Though her career in the classroom was all too short, Hannah Marie Gilliland, BSEd ’03, was a teacher in every sense of the word.
“As a father, we’re supposed to teach our kids,” Kip Gilliland, Hannah’s father, remembers. “But the roles really were reversed. She taught me, and everybody who knew her, so much about life. To so many people, she was an inspiration.”
More than 12 years have passed since Hannah, then a Baylor junior, received news that would turn anyone’s world upside down. The headaches she was experiencing were symptoms of a much larger problem — a brain tumor. Abruptly, her days were filled with surgery, radiation and recovery.
“But she went back to Baylor,” Kip said. Even after a brain resection, Hannah came back to class for the second semester. And when brain cancer returned her senior year, she weathered it a second time and again returned to the school whose Christian influence and mission she so loved.
“She never complained, never said, ‘I can’t do this,’ no matter how hard it was,” Kip marveled. “How many people would, after two brain surgeries, go back to school and care enough to finish a degree?”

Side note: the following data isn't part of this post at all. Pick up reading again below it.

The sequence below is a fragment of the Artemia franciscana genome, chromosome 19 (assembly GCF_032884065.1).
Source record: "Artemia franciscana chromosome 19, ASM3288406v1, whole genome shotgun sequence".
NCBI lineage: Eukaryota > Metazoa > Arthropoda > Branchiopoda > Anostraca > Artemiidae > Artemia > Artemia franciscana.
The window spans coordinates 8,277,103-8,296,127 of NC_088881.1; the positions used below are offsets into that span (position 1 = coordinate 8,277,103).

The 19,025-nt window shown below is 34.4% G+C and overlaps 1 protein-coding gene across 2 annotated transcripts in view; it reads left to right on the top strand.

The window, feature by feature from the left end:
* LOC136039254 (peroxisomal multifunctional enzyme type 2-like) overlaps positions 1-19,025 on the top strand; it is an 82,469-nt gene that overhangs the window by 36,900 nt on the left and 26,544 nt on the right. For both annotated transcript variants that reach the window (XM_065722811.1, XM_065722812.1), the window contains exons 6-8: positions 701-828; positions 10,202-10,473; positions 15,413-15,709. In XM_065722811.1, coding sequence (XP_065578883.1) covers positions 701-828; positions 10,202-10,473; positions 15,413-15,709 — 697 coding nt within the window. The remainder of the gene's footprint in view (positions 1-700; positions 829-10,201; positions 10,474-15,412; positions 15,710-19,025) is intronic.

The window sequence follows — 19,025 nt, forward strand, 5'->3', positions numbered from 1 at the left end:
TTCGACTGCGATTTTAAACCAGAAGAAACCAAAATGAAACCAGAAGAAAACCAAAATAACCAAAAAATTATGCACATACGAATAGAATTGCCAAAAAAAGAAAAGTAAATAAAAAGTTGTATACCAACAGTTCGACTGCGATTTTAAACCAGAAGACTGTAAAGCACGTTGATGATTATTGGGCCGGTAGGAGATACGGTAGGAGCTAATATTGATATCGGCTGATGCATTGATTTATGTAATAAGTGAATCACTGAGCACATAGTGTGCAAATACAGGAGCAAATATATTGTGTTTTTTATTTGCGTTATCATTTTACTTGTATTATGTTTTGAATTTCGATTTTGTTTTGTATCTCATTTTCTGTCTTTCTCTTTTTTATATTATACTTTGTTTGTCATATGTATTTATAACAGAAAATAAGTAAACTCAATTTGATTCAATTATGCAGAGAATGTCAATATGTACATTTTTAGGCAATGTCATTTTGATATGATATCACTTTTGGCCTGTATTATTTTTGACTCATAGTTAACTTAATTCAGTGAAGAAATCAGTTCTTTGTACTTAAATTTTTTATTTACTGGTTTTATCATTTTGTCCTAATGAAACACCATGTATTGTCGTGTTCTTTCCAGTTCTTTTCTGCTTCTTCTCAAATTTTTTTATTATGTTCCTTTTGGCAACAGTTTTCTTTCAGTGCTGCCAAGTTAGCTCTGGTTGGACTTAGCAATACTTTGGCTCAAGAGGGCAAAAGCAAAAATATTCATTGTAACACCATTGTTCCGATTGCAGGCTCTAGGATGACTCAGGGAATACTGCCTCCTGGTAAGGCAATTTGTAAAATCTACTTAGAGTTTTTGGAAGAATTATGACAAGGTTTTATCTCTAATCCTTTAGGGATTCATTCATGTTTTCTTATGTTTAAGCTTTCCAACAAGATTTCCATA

The brain surgeries robbed Hannah’s motor skills and radiation claimed her hair, but neither was powerful enough to overcome her spirit. In the spring of 2003, she walked across the stage to receive her diploma and was hired as a teaching assistant at St. Luke’s Episcopal School in San Antonio.
“That was her dream, to be a teacher,” Kip says. “But the tumor came back with a vengeance and her time was very short. She passed away in November. It wasn’t long, but she actually got to experience classroom teaching. She didn’t realize what an amazing teacher she really was.”
Inspired to honor his daughter’s memory, Kip started a scholarship to help students attend the School of Education. Over the last decade, 36 students have been able to attend Baylor thanks to the “Hannah Marie Gilliland Memorial Endowed Scholarship,” extending Hannah’s legacy through the lives they will touch.
Kip writes countless thank you notes to donors, and he shares stories about Hannah’s life and the students who follow in her footsteps with friends and family who express an interest in supporting the fund. His dedication and personal touch have led to additional gifts to the endowment.
“The letters, the gratitude we receive from these students is overwhelming,” Kip said. “In education, you’re talking about kids who are motivated for a whole different reason. They don’t have the promise of getting out and making a fortune. They have the promise of getting out and making a difference. Had Hannah lived, she would have been helping people. She didn’t live, but she’s still helping people today.”
— by Derek Smith